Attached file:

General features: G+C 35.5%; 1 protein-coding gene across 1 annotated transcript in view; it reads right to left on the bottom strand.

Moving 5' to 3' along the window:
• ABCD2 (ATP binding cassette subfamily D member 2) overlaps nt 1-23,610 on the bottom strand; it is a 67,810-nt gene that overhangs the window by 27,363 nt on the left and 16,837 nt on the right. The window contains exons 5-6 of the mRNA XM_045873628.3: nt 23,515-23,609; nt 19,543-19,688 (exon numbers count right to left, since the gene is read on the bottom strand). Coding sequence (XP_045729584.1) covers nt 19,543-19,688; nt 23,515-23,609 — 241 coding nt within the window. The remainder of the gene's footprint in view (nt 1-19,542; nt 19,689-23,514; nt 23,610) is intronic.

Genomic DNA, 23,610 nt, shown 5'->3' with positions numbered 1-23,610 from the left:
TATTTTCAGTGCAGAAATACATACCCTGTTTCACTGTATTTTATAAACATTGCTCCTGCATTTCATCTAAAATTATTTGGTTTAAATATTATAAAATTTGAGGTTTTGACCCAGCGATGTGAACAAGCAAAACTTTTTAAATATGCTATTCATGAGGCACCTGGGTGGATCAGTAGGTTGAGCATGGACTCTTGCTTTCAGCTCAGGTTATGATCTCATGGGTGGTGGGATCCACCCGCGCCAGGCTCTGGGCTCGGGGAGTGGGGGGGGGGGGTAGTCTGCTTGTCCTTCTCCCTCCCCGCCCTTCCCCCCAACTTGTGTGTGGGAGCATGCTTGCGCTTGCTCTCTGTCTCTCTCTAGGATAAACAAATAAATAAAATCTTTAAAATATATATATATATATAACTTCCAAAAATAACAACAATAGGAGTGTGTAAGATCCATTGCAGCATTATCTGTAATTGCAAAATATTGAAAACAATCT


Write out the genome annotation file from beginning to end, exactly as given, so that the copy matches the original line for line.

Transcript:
General features: G+C 35.5%; 1 protein-coding gene across 1 annotated transcript in view; it reads right to left on the bottom strand.

Moving 5' to 3' along the window:
• ABCD2 (ATP binding cassette subfamily D member 2) overlaps nt 1-23,610 on the bottom strand; it is a 67,810-nt gene that overhangs the window by 27,363 nt on the left and 16,837 nt on the right. The window contains exons 5-6 of the mRNA XM_045873628.3: nt 23,515-23,609; nt 19,543-19,688 (exon numbers count right to left, since the gene is read on the bottom strand). Coding sequence (XP_045729584.1) covers nt 19,543-19,688; nt 23,515-23,609 — 241 coding nt within the window. The remainder of the gene's footprint in view (nt 1-19,542; nt 19,689-23,514; nt 23,610) is intronic.

Genomic DNA, 23,610 nt, shown 5'->3' with positions numbered 1-23,610 from the left:
TATTTTCAGTGCAGAAATACATACCCTGTTTCACTGTATTTTATAAACATTGCTCCTGCATTTCATCTAAAATTATTTGGTTTAAATATTATAAAATTTGAGGTTTTGACCCAGCGATGTGAACAAGCAAAACTTTTTAAATATGCTATTCATGAGGCACCTGGGTGGATCAGTAGGTTGAGCATGGACTCTTGCTTTCAGCTCAGGTTATGATCTCATGGGTGGTGGGATCCACCCGCGCCAGGCTCTGGGCTCGGGGAGTGGGGGGGGGGGGTAGTCTGCTTGTCCTTCTCCCTCCCCGCCCTTCCCCCCAACTTGTGTGTGGGAGCATGCTTGCGCTTGCTCTCTGTCTCTCTCTAGGATAAACAAATAAATAAAATCTTTAAAATATATATATATATATAACTTCCAAAAATAACAACAATAGGAGTGTGTAAGATCCATTGCAGCATTATCTGTAATTGCAAAATATTGAAAACAATCT